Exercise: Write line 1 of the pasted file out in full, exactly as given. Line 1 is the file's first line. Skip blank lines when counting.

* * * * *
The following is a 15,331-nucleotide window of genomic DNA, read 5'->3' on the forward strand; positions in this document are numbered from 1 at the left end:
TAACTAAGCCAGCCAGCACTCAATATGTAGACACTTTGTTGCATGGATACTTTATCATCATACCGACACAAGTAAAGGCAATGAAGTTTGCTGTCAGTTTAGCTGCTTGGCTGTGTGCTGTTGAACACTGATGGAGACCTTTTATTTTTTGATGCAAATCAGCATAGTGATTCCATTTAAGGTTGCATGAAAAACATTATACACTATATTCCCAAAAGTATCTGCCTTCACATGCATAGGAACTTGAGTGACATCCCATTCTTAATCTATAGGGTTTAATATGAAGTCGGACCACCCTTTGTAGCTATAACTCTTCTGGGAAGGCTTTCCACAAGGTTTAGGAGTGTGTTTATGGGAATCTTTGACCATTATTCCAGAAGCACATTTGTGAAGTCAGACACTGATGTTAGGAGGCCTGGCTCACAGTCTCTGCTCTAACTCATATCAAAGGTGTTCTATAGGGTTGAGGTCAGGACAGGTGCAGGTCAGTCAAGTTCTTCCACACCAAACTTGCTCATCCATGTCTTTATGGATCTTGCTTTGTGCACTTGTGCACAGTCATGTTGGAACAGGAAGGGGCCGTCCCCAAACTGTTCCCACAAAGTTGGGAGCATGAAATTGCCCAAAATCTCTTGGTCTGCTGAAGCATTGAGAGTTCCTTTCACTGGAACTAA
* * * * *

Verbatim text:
The following is a 15,331-nucleotide window of genomic DNA, read 5'->3' on the forward strand; positions in this document are numbered from 1 at the left end: